Princesses and Villains: Gender, Race, and Culture in Disney Animation

Instructor: Danielle Ficco

Section Number: FYS-199-05

Students will explore constructions of gender, race, ethnicity, class, and sexuality in the animated films and theme parks of Disney. By examining the content of Disney animation created within particular historical and cultural contexts, students will expand their understanding of the stereotypes produced in the “Happiest Place on Earth.” Students will explore recent scholarship on representations of diversity in Disney parks and animation, and highlight the social impact and cultural significance of this entertainment giant.

Hieroglyphs, Runes, and Twitter

Instructor: Guido Halder

Section Number: FYS-199-06

In this course we will journey through time on our endeavor of the history of the written word - one of mankinds most important technologies ever invented. We will address major types of writing systems (such as hieroglyphs, runes, etc.) and through the engagement with a variety of methods examine writing systems used by a wide range of cultures throughout tim. We will get hands-on experience with original texts (with the help of glossaries and alphabet charts) by reading excerpts from texts such as the Egyptian Book of the Dead and Rune inscriptions. We will further explore reasons for writing such as cave paintings (writing in the broadest sense), the transition from oral to written histories in some cultures, the changes to writing with the dawn of the printing press, the collecting of fairy tales, the advent of the digital age to today's constant exposure to writing through Facebook, Twitter and the like.

Trauma and Memory

Instructor: David Kieran

Section Number: FYS-199-07

Why do individuals and groups remember events that might seem better forgotten –instances of extreme violence and brutality, moments of great suffering and loss, moments in which individuals and groups suffer as victims or perpetrate brutality? These troubling moments might seem better repressed or avoided, and yet as individuals and members of groups, we actively seek to remember them – we pay for therapy sessions to work through childhood traumas, write memoirs and novels, and build memorials and museums. In this course, we will explore why and how individuals and groups confront and make sense of the troubling aspects of their past by examining the remembrance of traumatic events in memoir, fiction, film, memorials, and other media. Among the topics we might consider are slavery and other forms of racial violence, Indian removal, the Holocaust, the United States' war in Vietnam, the HIV/AIDS epidemic, and public violence ranging from mass shootings to terrorist attacks.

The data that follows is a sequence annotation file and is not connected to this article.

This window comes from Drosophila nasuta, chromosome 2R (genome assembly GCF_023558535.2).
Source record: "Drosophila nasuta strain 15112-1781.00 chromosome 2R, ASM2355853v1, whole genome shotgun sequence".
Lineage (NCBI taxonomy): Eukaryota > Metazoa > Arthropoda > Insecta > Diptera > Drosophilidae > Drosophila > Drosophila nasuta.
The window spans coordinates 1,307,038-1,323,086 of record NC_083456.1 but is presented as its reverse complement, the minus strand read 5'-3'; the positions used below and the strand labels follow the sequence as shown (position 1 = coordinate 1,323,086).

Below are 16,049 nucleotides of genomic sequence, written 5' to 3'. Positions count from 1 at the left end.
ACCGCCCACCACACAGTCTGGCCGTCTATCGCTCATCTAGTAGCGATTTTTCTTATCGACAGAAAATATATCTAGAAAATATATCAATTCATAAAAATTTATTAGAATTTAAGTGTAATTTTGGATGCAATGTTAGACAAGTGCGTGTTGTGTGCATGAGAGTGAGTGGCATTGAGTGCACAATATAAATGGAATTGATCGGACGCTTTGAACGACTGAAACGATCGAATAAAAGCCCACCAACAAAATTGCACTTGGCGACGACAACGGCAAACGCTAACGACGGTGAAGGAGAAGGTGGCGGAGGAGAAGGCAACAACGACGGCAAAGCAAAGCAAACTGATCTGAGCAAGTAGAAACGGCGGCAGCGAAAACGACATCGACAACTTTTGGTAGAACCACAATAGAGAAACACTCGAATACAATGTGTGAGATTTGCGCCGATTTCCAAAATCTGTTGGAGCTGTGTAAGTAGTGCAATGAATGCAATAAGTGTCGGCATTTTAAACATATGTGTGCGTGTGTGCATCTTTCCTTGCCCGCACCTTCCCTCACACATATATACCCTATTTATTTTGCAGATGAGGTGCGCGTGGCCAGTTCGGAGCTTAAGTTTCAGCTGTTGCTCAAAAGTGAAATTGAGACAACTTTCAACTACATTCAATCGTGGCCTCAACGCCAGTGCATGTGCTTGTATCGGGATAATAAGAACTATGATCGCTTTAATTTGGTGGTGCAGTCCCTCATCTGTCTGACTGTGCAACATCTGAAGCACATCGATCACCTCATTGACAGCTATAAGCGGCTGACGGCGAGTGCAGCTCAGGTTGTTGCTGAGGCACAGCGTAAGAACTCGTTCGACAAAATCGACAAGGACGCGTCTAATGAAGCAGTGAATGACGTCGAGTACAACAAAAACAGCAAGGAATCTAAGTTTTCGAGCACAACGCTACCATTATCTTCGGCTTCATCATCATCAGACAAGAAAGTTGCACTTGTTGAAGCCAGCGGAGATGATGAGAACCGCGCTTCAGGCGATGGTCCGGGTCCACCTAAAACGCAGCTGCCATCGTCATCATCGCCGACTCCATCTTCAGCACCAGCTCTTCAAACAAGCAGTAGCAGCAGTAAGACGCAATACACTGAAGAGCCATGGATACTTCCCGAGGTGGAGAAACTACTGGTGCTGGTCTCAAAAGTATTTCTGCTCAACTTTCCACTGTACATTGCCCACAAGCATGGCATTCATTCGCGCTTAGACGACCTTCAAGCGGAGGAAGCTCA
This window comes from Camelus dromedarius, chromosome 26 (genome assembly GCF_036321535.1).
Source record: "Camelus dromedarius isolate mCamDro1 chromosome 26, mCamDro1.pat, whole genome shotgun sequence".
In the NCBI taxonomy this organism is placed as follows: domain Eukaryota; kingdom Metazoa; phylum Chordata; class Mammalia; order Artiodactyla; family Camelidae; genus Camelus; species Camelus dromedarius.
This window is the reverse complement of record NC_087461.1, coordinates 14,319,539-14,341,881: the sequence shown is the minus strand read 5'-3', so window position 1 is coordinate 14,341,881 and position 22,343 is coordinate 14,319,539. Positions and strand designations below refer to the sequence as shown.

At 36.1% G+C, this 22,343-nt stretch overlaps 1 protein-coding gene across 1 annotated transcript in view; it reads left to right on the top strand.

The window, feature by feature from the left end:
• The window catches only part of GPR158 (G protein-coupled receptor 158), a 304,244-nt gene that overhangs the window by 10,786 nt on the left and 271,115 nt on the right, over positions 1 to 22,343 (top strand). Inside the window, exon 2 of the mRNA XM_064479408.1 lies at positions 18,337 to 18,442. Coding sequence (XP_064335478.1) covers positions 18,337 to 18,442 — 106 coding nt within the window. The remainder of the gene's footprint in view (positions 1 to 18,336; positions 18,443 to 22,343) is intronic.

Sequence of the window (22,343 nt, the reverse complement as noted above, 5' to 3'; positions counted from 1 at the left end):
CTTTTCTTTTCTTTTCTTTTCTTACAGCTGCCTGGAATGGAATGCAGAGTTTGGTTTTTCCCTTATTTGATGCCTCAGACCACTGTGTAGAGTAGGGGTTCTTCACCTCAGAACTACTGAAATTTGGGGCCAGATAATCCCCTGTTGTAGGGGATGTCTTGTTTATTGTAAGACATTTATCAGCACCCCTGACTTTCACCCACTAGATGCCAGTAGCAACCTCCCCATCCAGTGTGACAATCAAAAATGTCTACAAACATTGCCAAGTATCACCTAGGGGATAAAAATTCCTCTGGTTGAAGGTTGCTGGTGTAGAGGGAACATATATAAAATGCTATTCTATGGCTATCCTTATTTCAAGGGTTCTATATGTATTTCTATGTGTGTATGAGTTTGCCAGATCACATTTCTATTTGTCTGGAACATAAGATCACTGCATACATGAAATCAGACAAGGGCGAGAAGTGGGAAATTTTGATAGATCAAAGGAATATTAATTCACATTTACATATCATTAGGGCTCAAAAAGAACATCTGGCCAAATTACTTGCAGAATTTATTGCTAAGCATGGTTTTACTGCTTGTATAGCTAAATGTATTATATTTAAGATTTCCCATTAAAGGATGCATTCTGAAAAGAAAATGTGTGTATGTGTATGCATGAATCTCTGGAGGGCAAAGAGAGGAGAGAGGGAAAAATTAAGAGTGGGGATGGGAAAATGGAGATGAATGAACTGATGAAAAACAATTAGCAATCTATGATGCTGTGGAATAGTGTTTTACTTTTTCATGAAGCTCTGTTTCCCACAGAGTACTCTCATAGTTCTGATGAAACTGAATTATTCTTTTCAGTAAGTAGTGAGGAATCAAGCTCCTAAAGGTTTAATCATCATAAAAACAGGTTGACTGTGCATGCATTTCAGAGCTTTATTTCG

Experimental Philosophy

Instructor: Hanna Kim

Section Number: FYS-199-08

Philosophers have often been content to "think from the armchair"—proposing thought experiments and other hypothetical scenarios (e.g., Would it be permissible to let a runaway trolley kill one vs five people?) and then making claims that either support or refute various philosophical theories. Experimental philosophy is a new movement that supplements this traditional "armchair" methodology with the methods of cognitive science, using systematic experiments to uncover how people actually think about a range of issues in traditional philosophy. This course explores this new movement in "experimental philosophy" with a particular eye to seeing how it might (or might not) shed light on perennial problems in ethics, philosophy of action, and aesthetics. Topics will include: moral judgment, free will and moral responsibility, and the subjectivity vs objectivity of aesthetic judgement.